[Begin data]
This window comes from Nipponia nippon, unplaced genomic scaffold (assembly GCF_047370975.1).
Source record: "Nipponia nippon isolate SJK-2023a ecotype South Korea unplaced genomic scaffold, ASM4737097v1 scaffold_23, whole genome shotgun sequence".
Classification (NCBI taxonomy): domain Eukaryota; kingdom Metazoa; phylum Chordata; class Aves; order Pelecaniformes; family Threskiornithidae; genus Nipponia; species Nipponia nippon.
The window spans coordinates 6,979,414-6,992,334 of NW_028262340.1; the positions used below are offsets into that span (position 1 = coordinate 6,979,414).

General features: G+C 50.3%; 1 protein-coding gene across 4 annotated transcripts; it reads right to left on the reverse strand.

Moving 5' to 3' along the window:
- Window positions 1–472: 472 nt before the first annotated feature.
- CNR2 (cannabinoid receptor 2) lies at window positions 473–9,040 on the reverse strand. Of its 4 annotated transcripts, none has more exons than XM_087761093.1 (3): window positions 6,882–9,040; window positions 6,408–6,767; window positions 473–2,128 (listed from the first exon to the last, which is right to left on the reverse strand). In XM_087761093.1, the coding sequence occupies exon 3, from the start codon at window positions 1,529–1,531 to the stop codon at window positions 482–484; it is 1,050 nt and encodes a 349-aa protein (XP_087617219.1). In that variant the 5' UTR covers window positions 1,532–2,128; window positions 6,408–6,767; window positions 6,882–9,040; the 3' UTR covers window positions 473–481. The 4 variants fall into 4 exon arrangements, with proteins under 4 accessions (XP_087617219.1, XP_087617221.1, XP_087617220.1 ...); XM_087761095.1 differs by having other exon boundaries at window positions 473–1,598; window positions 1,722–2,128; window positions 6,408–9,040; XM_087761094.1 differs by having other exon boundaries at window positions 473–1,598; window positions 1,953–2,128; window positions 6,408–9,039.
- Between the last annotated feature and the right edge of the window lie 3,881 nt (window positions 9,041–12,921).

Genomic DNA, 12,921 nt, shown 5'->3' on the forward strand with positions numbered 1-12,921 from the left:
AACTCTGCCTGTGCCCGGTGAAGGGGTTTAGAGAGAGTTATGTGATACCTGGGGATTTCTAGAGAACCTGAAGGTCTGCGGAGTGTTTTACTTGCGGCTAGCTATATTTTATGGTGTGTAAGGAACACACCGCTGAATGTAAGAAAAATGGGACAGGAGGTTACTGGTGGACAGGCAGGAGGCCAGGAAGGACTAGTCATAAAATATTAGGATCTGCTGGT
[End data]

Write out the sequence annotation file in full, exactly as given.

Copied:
This window comes from Nipponia nippon, unplaced genomic scaffold (assembly GCF_047370975.1).
Source record: "Nipponia nippon isolate SJK-2023a ecotype South Korea unplaced genomic scaffold, ASM4737097v1 scaffold_23, whole genome shotgun sequence".
Classification (NCBI taxonomy): domain Eukaryota; kingdom Metazoa; phylum Chordata; class Aves; order Pelecaniformes; family Threskiornithidae; genus Nipponia; species Nipponia nippon.
The window spans coordinates 6,979,414-6,992,334 of NW_028262340.1; the positions used below are offsets into that span (position 1 = coordinate 6,979,414).

General features: G+C 50.3%; 1 protein-coding gene across 4 annotated transcripts; it reads right to left on the reverse strand.

Moving 5' to 3' along the window:
- Window positions 1–472: 472 nt before the first annotated feature.
- CNR2 (cannabinoid receptor 2) lies at window positions 473–9,040 on the reverse strand. Of its 4 annotated transcripts, none has more exons than XM_087761093.1 (3): window positions 6,882–9,040; window positions 6,408–6,767; window positions 473–2,128 (listed from the first exon to the last, which is right to left on the reverse strand). In XM_087761093.1, the coding sequence occupies exon 3, from the start codon at window positions 1,529–1,531 to the stop codon at window positions 482–484; it is 1,050 nt and encodes a 349-aa protein (XP_087617219.1). In that variant the 5' UTR covers window positions 1,532–2,128; window positions 6,408–6,767; window positions 6,882–9,040; the 3' UTR covers window positions 473–481. The 4 variants fall into 4 exon arrangements, with proteins under 4 accessions (XP_087617219.1, XP_087617221.1, XP_087617220.1 ...); XM_087761095.1 differs by having other exon boundaries at window positions 473–1,598; window positions 1,722–2,128; window positions 6,408–9,040; XM_087761094.1 differs by having other exon boundaries at window positions 473–1,598; window positions 1,953–2,128; window positions 6,408–9,039.
- Between the last annotated feature and the right edge of the window lie 3,881 nt (window positions 9,041–12,921).

Genomic DNA, 12,921 nt, shown 5'->3' on the forward strand with positions numbered 1-12,921 from the left:
AACTCTGCCTGTGCCCGGTGAAGGGGTTTAGAGAGAGTTATGTGATACCTGGGGATTTCTAGAGAACCTGAAGGTCTGCGGAGTGTTTTACTTGCGGCTAGCTATATTTTATGGTGTGTAAGGAACACACCGCTGAATGTAAGAAAAATGGGACAGGAGGTTACTGGTGGACAGGCAGGAGGCCAGGAAGGACTAGTCATAAAATATTAGGATCTGCTGGT